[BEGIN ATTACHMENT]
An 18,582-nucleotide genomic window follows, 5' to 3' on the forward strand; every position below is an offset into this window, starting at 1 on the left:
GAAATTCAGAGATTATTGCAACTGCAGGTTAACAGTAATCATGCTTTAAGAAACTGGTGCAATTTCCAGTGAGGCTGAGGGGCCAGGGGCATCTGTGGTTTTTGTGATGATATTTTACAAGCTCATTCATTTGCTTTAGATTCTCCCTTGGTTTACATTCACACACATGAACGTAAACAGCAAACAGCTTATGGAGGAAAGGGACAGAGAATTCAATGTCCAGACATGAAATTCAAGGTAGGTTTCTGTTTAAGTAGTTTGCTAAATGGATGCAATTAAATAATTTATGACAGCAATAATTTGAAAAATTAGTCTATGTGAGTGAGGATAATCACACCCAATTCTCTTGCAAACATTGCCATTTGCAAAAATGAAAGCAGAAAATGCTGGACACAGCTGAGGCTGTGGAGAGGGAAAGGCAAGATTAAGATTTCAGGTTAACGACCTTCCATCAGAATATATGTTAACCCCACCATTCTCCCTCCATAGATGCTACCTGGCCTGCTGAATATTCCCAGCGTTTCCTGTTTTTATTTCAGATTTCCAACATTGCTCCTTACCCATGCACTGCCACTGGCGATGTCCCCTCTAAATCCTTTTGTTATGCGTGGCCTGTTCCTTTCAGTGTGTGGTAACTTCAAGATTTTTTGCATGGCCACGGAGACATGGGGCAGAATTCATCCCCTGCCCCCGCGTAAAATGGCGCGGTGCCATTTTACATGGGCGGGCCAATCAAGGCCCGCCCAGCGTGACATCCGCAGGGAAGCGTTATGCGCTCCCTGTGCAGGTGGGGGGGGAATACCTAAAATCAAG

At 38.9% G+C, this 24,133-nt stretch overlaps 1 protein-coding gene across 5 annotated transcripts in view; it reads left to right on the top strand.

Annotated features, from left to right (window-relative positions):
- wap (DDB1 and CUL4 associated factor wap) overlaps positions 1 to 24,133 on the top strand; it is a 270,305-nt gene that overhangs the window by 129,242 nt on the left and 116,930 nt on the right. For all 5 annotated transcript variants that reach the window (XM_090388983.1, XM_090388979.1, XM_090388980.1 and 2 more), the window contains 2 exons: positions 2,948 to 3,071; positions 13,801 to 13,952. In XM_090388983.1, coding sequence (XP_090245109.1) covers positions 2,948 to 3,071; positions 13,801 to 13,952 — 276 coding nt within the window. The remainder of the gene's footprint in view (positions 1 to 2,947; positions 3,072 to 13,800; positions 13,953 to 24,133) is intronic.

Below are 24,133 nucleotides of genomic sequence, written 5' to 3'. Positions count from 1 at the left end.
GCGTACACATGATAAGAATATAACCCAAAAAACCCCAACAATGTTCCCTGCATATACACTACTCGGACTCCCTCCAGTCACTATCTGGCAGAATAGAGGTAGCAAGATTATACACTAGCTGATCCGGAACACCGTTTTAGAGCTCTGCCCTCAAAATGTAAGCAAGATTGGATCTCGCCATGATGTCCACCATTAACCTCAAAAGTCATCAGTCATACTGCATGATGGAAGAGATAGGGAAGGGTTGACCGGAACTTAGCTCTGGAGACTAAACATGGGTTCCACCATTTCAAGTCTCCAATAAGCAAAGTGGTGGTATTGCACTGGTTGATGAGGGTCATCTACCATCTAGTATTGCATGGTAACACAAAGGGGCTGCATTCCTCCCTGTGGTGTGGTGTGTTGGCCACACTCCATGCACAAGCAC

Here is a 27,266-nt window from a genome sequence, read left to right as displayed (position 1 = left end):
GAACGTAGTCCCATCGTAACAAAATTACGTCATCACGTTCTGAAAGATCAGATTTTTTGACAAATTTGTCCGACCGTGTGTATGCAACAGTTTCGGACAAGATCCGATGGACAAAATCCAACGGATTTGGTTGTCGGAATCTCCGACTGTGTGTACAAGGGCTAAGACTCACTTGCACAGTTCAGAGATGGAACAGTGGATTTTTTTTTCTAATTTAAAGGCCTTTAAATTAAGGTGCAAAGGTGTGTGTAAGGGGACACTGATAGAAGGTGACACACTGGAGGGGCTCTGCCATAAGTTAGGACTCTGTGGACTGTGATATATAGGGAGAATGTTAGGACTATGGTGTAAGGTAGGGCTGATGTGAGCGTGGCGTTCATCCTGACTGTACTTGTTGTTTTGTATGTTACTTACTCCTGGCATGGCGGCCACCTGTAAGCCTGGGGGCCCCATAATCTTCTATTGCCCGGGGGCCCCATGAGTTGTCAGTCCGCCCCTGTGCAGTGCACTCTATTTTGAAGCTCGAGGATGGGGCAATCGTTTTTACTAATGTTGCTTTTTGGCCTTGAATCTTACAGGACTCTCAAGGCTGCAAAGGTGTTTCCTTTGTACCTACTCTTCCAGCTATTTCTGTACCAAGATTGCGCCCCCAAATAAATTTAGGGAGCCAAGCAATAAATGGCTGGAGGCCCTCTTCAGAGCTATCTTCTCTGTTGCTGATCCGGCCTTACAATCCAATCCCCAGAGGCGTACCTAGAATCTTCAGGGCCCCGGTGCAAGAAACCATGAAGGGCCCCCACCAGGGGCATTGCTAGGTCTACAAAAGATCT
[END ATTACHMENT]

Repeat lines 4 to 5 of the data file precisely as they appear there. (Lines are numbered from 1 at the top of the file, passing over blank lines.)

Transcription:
Annotated features, from left to right (window-relative positions):
- wap (DDB1 and CUL4 associated factor wap) overlaps positions 1 to 24,133 on the top strand; it is a 270,305-nt gene that overhangs the window by 129,242 nt on the left and 116,930 nt on the right. For all 5 annotated transcript variants that reach the window (XM_090388983.1, XM_090388979.1, XM_090388980.1 and 2 more), the window contains 2 exons: positions 2,948 to 3,071; positions 13,801 to 13,952. In XM_090388983.1, coding sequence (XP_090245109.1) covers positions 2,948 to 3,071; positions 13,801 to 13,952 — 276 coding nt within the window. The remainder of the gene's footprint in view (positions 1 to 2,947; positions 3,072 to 13,800; positions 13,953 to 24,133) is intronic.